Building Types

Recommendations for periodic testing, adjusting and balancing of existing buildings

Existing, occupied buildings can benefit greatly from the TAB process as well by improving its performance and efficiency.

By Gaylon Richardson January 22, 2021
Courtesy: AABC/Engineered Air Balance Co., Inc.

Testing, adjusting & balancing (TAB) has, for many decades, been an accepted and crucial part of the new construction process for commercial buildings. From small retail stores to schools, large scale office buildings to hospitals and labs, TAB done by a qualified independent agency helps verify that systems are working properly according to the design when owners take occupancy.

But existing, occupied buildings can benefit greatly from the TAB process as well. Over time, changes in building occupancy and usage, equipment aging, repairs, and modifications made (or not made) by operations and maintenance personnel can slowly degrade the performance of a building’s systems. Targeted testing and adjustments where necessary can have a significant positive impact on a building’s performance and efficiency, or in some cases highlight when a complete rebalance may be the wisest course of action.

Courtesy: AABC/Engineered Air Balance Co., Inc.

Courtesy: AABC/Engineered Air Balance Co., Inc.

Because of the many variables involved across so many different types and sizes of buildings, regions, systems, and scopes of work, AABC does not have a standing, published recommendation on whether and how often to do periodic TAB. However, to check on the building’s HVAC performance, AABC recommends the following approach and rationale for building owners interested in considering their options.

AABC recommended periodic TAB audit

To ensure proper and efficient operation of the HVAC and control systems in existing buildings, we offer the following recommendation to building owners and facility managers.

We note that ASHRAE Standard 62.1-2019, Ventilation for Acceptable Indoor Air Quality, Table 8-1, Task ae recommends the following task with a minimum frequency of 5 years:

Verify the total quantity of outdoor air delivered by air handlers set to minimum outdoor air mode. If measured minimum airflow rates are less than the design minimum rate documented in the O&M manual, a ±10 percent balancing tolerance, (1) confirm the measured rate does not conform with the provisions of this standard and (2) adjust or modify the air-handler components to correct the airflow deficiency. Ventilation systems shall be balanced in accordance with ASHRAE Standard 111 or its equivalent, at least to the extent necessary to verify conformance with the total outdoor airflow and space supply airflow requirements of this standard. Exception: Units under 2000 cubic feet per meter (1000 L/s) of supply air are exempt from this requirement.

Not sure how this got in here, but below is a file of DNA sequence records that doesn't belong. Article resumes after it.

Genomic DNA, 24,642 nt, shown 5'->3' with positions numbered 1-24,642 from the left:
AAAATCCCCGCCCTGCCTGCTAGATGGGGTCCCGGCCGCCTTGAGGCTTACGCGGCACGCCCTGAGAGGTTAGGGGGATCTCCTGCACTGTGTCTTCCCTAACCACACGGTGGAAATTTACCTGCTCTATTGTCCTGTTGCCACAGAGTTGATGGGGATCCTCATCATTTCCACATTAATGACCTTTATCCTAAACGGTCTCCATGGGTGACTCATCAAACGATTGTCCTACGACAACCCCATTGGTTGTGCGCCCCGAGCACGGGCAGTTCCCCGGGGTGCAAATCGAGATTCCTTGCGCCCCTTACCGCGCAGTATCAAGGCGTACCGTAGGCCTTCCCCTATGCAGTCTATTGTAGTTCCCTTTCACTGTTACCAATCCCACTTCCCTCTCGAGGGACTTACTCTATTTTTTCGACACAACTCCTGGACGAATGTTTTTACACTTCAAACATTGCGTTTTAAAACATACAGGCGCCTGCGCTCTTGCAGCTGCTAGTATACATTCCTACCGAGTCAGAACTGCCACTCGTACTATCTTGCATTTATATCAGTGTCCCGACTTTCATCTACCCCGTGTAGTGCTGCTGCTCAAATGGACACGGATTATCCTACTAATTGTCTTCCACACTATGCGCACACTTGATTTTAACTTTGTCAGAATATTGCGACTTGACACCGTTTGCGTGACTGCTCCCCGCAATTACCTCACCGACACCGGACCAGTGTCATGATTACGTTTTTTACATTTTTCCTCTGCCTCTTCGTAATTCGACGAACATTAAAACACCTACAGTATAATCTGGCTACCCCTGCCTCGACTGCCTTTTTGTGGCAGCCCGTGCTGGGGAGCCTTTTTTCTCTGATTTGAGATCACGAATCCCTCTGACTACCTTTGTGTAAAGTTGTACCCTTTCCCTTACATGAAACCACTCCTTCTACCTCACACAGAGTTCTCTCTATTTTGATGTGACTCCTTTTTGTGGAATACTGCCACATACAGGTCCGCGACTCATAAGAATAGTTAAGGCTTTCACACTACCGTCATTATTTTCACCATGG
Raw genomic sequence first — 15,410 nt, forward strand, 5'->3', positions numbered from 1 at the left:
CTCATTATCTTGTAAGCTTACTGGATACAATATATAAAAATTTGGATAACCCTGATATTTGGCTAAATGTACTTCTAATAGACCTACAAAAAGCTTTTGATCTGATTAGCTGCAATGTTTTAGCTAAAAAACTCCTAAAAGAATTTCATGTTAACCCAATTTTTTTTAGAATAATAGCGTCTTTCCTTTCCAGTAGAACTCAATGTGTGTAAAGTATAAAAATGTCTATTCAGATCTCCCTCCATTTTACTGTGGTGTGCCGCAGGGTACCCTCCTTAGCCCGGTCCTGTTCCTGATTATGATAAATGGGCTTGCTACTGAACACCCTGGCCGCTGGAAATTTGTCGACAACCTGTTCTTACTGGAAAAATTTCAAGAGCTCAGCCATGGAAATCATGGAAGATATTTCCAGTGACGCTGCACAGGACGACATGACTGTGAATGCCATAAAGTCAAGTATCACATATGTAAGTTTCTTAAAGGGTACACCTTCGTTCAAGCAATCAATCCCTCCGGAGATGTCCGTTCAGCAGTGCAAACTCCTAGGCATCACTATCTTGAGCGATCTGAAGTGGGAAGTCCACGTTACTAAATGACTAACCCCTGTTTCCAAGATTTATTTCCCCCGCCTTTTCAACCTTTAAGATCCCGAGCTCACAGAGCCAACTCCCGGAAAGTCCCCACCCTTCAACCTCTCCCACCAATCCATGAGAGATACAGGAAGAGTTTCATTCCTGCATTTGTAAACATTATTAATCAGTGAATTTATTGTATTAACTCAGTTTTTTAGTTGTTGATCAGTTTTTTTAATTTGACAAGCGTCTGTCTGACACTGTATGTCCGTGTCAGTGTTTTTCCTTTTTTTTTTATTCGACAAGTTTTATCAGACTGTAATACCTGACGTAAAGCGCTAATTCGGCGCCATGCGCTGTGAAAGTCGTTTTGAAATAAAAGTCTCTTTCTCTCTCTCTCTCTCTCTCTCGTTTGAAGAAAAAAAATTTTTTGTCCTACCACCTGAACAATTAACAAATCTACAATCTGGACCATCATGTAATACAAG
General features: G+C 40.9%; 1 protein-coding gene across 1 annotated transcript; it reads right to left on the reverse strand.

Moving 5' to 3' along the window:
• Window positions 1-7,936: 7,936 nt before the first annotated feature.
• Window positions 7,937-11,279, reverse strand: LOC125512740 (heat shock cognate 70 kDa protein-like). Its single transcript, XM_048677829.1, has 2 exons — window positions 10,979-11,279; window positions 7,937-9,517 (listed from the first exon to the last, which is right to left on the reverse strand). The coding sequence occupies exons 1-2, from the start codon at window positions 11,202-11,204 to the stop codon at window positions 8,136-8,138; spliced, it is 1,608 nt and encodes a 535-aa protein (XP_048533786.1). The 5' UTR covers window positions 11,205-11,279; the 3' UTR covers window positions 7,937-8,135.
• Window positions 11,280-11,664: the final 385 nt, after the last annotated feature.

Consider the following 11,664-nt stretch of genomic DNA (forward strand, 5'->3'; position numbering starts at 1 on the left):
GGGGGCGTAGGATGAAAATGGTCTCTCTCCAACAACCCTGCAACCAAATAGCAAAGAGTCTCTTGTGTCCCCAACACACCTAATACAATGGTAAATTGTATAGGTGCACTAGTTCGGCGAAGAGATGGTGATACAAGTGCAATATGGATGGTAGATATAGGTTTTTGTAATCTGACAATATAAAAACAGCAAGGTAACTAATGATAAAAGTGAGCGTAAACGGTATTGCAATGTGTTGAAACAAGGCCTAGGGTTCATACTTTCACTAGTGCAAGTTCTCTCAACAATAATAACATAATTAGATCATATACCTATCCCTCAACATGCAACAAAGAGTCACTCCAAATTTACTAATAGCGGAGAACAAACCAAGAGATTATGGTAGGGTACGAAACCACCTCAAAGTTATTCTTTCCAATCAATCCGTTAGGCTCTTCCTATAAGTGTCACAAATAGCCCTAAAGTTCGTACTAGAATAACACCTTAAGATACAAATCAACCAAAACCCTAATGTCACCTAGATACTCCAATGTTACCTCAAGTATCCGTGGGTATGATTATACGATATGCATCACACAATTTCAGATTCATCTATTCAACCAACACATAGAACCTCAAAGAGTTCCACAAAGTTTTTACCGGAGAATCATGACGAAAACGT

Based in part on this guidance, we suggest that the list of items below be periodically investigated. If you have a good ongoing maintenance program in each building, we suggest doing so every three years. If you have little or no ongoing maintenance, then consider doing so every year.

Courtesy: AABC/Engineered Air Balance Co., Inc.

Courtesy: AABC/Engineered Air Balance Co., Inc.

(All testing and reporting should follow the ANSI/AABC National Standards for Total System Balance, 7th Edition: https://www.aabc.com/publications):

1. Automatic dampers

  • Verify all move freely.
  • Verify all seals are intact and clean.
  • Verify the building automation system (BAS) controls each properly.

2. Filters

  • Inspect all filters for cleanliness and evaluate frequency of replacement.
  • Verify filters are the same minimum efficiency reporting value rating as designed.
  • Verify the filter racks do not allow air to bypass.

3. Air handler unit (AHU) & exhaust fan systems

  • Verify the control sequence for each AHU and exhaust system.
  • Verify start and stop sequences.
  • Verify interlocks.
  • Verify total airflow with pitot traverse.
  • Verify minimum and maximum outside airflows.
  • Verify relief.
  • Verify systemic pressure losses.
  • Has any system been changed since the original construction?

4. Cooling system

  • Verify start and stop sequences.
  • Verify control sequence for each chiller and pump.
  • Verify the system isolation valves are functional.
  • Verify pressure reducing valve (PRV) and system pressure control is operational.
  • Verify system air control is operational.
  • Verify system automatic air vents are operational.
  • Verify the pressure at the highest point in the system with the pumps off.

5. Cooling tower system

  • Verify start and stop sequences.
  • Verify control sequence for each condenser and pump.
  • Verify the system isolation valves are functional.
  • Verify system fill and pressure equalization control are operational.

6. Heating systems

  • Verify start and stop sequences.
  • Verify control sequence for each boiler and pump.
  • Verify the system isolation valves are functional.
  • Verify PRV and system pressure control is operational.
  • Verify system air control is operational.
  • Verify system automatic air vents are operational.
  • Verify the pressure at the highest point in the system with the pumps off.

7. With all exhaust and supply systems operating at both minimum and maximum setpoints, verify the building pressurization.

8. Verify the calibration of each BAS sensor (temperature, humidity, pressure, CO2and motor sensors).

9. Spot-check operation of variable air volume terminal boxes across design operating range.

10. Submit a report of all tests.

Courtesy: AABC/Engineered Air Balance Co., Inc.

Courtesy: AABC/Engineered Air Balance Co., Inc.


This article originally appeared on the Associated Air Balance Council (AABC) TAB Journal. AABC is a CFE Media content partner. 


Gaylon Richardson
Author Bio: Gaylon Richardson, TBE, CxA, Engineered Air Balance Co., Inc.